“Beau is Afraid”: A delightful, anxiety-fueled endurance test of epic proportions



The opening of Ari Aster’s latest film, “Beau is Afraid” lasts only a couple minutes, but manages to be startling, uncomfortable, funny and inexplicable — indicative of the entire 3-hour experience.

By Henry Dupree

A black void fills the screen. Silence persists until scrambled noises periodically fill the theater. A blinding flash reveals bright lights and blurred images of doctors. As the crying of a newborn intensifies, it becomes clear that we are witnessing the birth of the main character through his own eyes. 

The opening of Ari Aster’s latest film, “Beau is Afraid” lasts only a couple minutes, but manages to be startling, uncomfortable, funny and inexplicable — indicative of the entire 3-hour experience.

Aster originally pitched “Beau is Afraid” over a decade ago but encountered trouble finding a studio willing to fund his unorthodox project. In 2021, Aster finally received the green light from production companies A24 and Square Peg to start the development of his deranged fever dream.

The success of his horror movies “Hereditary” and “Midsommar” likely helped him in his search for a studio, along with his decision to partner with Oscar-winning actor Joaquin Phoenix.

In Aster’s latest film, Phoenix’s performance is crucial to his surreal vision. Phoenix’s performance as Beau Wasserman, an anxious middle-aged man thrust unwillingly into situations of conflict and peril on his way to visit his mother, skillfully displays emotions of dread and palpable feelings of discomfort as he’s pursued and harassed by characters and circumstances outside of his control. The endearingly unconventional performance is thrilling to watch and masterfully elevates the film from surface-level entertainment to a complex experience that stands on its own. 

Rather than rigidly sticking to the standard three-act structure of set-up, confrontation and resolution that most screenwriters tend not to deviate from, Aster, the sole credited writer, takes a novelistic approach to storytelling. He cites works such as “The Aeneid” and “Don Quixote” as key inspirations for Beau’s adventure and the zig-zags through different settings.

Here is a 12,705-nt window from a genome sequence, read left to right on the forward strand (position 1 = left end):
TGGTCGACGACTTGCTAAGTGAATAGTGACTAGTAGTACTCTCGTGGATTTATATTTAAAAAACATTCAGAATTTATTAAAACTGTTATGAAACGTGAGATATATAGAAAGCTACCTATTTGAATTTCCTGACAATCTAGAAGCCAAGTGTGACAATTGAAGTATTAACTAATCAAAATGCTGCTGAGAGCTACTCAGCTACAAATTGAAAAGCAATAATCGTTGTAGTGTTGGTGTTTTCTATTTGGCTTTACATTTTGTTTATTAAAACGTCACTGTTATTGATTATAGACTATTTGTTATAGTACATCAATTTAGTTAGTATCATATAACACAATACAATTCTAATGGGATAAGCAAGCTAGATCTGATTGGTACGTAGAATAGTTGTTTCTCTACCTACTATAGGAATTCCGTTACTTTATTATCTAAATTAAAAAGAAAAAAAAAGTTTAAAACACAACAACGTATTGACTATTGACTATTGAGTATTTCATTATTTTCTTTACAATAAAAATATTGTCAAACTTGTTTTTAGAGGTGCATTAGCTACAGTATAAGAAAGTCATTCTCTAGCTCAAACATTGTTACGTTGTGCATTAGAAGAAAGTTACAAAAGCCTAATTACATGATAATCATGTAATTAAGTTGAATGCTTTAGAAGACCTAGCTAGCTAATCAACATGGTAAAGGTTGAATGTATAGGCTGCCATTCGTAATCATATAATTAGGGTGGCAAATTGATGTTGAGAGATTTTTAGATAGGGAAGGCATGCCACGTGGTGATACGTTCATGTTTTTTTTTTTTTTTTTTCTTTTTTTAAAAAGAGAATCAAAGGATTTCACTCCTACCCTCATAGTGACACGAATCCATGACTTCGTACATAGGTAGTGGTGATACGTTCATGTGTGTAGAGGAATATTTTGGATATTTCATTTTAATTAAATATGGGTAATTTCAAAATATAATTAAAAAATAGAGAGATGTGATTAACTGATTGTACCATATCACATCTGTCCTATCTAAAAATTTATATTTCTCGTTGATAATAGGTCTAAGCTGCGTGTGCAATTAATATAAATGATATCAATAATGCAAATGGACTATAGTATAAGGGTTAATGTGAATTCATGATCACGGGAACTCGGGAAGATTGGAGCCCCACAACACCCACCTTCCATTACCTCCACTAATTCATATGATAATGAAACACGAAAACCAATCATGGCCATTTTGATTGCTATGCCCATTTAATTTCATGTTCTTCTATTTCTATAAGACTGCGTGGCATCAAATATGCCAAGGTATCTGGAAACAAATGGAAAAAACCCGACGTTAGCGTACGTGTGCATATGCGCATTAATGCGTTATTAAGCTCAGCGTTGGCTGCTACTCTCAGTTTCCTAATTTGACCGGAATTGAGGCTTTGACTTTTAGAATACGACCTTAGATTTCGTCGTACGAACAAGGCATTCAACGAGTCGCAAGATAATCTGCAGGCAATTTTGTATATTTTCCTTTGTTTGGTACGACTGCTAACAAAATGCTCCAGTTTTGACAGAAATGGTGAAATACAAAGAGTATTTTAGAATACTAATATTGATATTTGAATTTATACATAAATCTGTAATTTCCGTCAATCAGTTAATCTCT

Although the film opens in an unpredictable and violent unnamed city, the audience travels with Beau to various locations, including a quiet suburban home, a secluded forest and Beau’s mother’s house. Despite this incredible variety, the ample screen time given to each location allows each to form a distinct identity, never rushing from one idea or set piece to the next.

Throughout the film, Beau stands paralyzed in the face of uncertainty and fear of his surroundings. Often he’s frozen by indecision, leaving him with nothing to do but stare weakly into the distance, perfectly underscoring the flaws that make him such a compelling character. Again and again, he’s incapable of making decisions when confronted with accusations and choices, unable to act on anything even when the stakes couldn’t be higher.

Although it features the subtext and depth that fans of Aster’s previous work have come to expect, “Beau is Afraid” never takes itself too seriously. Consequently, it’s rather unconcerned with presenting itself as elevated or overly sophisticated. Aster chose to swing for the fences and created something that gleefully subverts expectations, inviting its audience members to find the humor in oddly bleak scenarios. Unrestrained from typical film conventions, the movie explores themes and sequences that otherwise wouldn’t fit without ever feeling like a miscalculation.

 The filmmaking is also especially impressive, with precise editing and striking cinematography by Pawel Pogorzelski. But that craft is more than an exercise in style; it builds tension that leaves viewers utterly distressed — a feeling only compounded by the unexpected and abrupt ending.

A somewhat nightmarish panic attack of a movie, “Beau is Afraid” delivers a specific and rewarding emotional high unobtainable anywhere except in the theater. It’s the kind of unusual masterpiece that gives its viewers something they have never seen before and forces them to leave with a completely different spectrum of thoughts and feelings than when they first sat down.